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FOCUS  Central Coast -- Wet Forest

An Important Heiltsuk Site
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This is a black and white photograph of the village of Bella Bella in 1879.
Bella Bella, McLoughlin Bay, probably 1879. RBCM PN 1686.
An Introduction to Heiltsuk and Bella Bella

Once occupying over 50 major village sites throughout the central coast, the Heiltsuk maintain a strong sense of history and continued ties to land and marine resources and other cultural sites. Heiltsuk ancestral territory stretches from the southern tip of Calvert Island to Klekane Inlet across from Butedale in Graham Reach, and from the Goose Island Banks and outer islands, inland to Kimsquit and the head of Dean Channel.

Fort McLoughlin was established by the Hudson's Bay Company on Campbell Island in Heiltsuk territory in 1833. The Heiltsuk community of Bella Bella grew up around the fort at McLoughlin Bay and controlled the trade in the area.

The Heiltsuk were greatly affected, as were other First Nations, by epidemics that started with the sea-based and northern fur trade long before the well-known smallpox epidemic of 1862. Although maintaining ancestral ties and seasonal use at ancient village sites, survivors successively amalgamated and relocated to a number of communities including Bella Bella, which became the primary Heiltsuk settlement by the late 1890s.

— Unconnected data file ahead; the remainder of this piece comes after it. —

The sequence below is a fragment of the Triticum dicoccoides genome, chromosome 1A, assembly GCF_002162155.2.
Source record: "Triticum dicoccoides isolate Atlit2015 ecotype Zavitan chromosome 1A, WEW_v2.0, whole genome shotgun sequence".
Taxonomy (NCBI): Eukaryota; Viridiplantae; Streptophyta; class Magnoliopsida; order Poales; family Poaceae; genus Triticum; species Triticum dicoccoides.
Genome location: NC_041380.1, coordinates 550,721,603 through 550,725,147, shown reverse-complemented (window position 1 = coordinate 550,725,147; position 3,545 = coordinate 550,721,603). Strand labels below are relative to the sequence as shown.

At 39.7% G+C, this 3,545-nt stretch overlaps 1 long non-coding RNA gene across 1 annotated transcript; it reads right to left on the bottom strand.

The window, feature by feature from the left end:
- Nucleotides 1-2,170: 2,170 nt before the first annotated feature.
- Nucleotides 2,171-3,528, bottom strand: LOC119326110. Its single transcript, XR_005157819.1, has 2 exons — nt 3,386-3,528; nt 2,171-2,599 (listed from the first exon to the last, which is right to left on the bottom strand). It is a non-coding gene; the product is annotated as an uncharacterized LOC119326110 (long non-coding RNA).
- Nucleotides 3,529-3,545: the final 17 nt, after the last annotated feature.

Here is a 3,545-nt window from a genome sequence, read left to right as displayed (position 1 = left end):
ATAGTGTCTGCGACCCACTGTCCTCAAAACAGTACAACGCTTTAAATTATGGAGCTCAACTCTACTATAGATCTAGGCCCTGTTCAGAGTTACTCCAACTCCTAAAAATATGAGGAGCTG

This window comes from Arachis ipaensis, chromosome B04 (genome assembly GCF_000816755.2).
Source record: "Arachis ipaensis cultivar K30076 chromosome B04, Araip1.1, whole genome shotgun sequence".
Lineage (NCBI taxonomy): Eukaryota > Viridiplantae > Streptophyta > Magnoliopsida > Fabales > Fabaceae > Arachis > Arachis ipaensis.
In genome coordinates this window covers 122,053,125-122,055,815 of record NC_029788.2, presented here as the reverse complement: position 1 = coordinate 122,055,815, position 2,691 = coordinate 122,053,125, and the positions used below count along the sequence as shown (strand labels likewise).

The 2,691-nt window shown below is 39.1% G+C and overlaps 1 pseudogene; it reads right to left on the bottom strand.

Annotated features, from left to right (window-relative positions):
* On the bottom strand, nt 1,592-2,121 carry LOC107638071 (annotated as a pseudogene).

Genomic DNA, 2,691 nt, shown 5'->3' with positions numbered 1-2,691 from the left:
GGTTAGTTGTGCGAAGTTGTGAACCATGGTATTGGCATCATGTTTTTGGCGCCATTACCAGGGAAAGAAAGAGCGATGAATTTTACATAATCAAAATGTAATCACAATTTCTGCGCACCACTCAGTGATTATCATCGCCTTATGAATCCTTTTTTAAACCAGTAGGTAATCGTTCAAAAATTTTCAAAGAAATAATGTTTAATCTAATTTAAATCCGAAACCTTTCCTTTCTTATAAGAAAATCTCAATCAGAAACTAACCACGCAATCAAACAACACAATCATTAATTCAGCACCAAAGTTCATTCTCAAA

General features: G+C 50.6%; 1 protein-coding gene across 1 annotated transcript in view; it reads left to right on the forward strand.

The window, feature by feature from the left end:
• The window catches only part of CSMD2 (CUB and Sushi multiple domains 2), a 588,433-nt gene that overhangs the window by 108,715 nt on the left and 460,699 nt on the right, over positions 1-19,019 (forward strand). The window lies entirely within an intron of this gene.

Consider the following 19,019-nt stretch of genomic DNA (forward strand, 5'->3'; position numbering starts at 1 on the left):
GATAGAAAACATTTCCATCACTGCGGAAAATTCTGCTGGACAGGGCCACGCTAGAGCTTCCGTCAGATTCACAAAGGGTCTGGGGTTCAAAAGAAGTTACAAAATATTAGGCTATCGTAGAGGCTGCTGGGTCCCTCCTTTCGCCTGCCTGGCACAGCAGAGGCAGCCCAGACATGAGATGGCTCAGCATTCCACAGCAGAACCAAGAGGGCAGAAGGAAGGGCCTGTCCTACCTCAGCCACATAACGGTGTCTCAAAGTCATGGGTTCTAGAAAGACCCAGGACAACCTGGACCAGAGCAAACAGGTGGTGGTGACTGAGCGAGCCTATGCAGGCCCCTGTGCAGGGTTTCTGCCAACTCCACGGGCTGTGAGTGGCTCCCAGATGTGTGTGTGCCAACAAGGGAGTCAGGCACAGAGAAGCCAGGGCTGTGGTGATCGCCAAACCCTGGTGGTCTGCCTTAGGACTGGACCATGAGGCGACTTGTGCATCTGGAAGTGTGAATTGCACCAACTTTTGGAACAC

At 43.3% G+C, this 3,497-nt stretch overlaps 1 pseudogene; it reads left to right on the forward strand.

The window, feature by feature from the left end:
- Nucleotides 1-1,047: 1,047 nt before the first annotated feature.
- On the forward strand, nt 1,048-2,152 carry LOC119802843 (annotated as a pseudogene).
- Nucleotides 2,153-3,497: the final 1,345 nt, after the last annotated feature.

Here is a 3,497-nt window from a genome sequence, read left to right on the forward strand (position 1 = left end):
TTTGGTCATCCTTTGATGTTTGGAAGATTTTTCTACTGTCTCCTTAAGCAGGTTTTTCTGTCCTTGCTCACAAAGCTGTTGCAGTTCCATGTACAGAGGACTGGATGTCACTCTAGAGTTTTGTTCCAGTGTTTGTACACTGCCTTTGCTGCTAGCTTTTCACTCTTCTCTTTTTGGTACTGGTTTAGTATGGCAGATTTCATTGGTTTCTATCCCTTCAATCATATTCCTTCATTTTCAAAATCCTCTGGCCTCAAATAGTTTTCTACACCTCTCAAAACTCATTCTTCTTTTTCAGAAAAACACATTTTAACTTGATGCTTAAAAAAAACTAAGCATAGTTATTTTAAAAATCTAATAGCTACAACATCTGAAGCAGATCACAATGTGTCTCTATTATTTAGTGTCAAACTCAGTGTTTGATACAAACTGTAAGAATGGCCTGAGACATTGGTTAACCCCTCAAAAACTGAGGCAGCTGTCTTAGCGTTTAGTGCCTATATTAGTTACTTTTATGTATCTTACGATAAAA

After 1880 Bella Bella became a centre of missionary activity and the site of a Methodist hospital.
Chief Núnukvas and his wife in their canoe at Bella Bella, McLoughlin Bay, 1889.BC Archives I-75645.
This is a black and white photograph of Chief Núnukvas and his wife in their canoe at Bella Bella.
In the later nineteenth and early twentieth centuries, the Heiltsuk relocated and rebuilt a new village at New Bella Bella or Waglisla, just north of McLoughlin Bay.
Bella Bella (Waglisla), 1913. RBCM PN 12397.
This is a black and white photograph of three girls and one man at Bella Bella.
An Important Heiltsuk Site -